The Howard family has donated a portrait by Joshua Reynolds to the Tate Britain under the government’s Acceptance in Lieu (‘AIL’) scheme to settle a £4.7m inheritance tax bill.
An important portrait of the 5th Earl of Carlisle by Sir Joshua Reynolds, which has hung at Castle Howard in North Yorkshire for more than 200 years, has been accepted for the nation in lieu of £4.7m inheritance tax under the AIL scheme.
The AIL scheme enables taxpayers to offer culturally or historically important works of art and heritage objects to public institutions in full or part payment of their liability to inheritance tax, thereby allowing such items to be preserved for public benefit and at the same time providing a way of settling an inheritance tax liability. Offers need to be accepted by H M Revenue & Customs, who then give the taxpayer the full open market value of the item, before allocating the object to a public museum, archive or library.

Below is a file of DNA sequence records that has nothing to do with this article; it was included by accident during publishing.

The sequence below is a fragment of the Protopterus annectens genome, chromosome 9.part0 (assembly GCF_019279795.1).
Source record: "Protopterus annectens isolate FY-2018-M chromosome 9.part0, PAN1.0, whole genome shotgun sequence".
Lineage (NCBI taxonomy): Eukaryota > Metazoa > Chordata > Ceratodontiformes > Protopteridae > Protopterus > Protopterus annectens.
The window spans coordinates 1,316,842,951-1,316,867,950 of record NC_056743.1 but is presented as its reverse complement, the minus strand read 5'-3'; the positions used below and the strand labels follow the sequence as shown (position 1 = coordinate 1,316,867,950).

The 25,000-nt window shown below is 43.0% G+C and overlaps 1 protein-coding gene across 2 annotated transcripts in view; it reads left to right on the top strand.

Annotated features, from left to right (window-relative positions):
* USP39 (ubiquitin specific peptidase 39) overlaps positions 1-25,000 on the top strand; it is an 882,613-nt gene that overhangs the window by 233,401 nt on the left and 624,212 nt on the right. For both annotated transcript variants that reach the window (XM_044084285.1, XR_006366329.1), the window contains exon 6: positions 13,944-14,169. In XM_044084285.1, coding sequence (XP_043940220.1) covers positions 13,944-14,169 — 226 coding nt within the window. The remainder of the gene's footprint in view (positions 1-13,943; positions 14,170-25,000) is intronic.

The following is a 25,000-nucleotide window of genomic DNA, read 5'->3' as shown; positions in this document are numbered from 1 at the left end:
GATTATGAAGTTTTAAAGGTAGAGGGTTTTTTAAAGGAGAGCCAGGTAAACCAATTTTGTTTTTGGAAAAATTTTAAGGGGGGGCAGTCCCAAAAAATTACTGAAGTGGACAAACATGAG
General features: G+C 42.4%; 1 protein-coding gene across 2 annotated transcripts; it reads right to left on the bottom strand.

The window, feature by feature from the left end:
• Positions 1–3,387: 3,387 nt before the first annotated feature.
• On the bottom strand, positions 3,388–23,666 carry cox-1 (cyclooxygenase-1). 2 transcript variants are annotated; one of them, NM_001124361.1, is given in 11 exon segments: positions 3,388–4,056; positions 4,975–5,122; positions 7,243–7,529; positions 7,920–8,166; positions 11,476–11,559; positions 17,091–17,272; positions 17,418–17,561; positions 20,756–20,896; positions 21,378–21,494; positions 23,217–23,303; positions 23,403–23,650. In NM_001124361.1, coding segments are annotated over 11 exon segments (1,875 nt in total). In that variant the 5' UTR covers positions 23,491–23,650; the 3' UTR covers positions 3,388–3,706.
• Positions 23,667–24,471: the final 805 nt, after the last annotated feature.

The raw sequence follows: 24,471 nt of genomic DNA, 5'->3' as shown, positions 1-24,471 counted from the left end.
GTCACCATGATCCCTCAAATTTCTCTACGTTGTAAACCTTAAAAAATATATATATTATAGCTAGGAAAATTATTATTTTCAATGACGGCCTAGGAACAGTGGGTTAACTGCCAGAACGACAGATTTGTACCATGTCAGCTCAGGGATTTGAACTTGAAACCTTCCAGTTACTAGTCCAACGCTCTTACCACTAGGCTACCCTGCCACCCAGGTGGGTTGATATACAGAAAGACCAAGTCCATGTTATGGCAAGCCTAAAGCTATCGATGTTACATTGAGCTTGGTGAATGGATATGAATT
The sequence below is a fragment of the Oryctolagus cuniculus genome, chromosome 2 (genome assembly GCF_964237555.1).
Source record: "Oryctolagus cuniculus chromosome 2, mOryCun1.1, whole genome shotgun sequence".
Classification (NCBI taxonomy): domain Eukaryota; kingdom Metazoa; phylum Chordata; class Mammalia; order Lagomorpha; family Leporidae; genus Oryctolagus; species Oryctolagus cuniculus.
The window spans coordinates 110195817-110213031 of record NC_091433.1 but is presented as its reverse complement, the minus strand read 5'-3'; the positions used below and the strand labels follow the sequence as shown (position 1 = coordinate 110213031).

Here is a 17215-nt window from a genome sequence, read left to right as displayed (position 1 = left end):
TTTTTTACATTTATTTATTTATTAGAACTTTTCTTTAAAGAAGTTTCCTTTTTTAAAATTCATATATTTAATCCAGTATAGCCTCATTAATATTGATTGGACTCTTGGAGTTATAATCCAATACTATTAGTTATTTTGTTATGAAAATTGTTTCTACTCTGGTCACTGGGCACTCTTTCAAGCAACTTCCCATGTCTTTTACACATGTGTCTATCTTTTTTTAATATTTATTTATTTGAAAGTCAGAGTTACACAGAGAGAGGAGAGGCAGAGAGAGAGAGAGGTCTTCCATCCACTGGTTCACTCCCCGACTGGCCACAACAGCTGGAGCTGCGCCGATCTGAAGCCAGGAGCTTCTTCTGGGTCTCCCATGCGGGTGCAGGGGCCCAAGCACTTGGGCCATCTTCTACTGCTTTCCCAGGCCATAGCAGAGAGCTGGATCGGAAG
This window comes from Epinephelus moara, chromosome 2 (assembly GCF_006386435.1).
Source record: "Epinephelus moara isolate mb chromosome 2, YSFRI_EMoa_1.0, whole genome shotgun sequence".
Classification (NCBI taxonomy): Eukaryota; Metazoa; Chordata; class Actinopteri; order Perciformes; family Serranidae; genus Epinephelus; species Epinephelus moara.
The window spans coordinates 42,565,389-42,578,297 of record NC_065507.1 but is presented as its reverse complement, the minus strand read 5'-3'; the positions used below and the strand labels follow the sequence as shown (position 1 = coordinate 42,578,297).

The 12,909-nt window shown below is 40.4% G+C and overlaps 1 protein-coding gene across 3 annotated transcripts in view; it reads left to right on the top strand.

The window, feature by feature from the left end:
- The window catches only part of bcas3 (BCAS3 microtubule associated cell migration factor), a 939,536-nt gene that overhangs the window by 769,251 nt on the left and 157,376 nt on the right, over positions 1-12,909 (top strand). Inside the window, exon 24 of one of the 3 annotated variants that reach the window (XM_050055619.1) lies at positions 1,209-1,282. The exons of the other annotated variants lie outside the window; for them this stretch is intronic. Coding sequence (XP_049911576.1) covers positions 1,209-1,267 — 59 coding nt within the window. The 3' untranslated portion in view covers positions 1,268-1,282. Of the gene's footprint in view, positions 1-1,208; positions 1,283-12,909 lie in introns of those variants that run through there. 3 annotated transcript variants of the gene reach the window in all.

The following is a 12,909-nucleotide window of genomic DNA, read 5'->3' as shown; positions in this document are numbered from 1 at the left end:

Whilst legal ownership of the Reynolds portrait has been allocated to the Tate Britain, it will remain, for the time being, on public display at Castle Howard under the terms of a loan agreement. The painting will however be displayed at Tate Britain and elsewhere across the country in the future.
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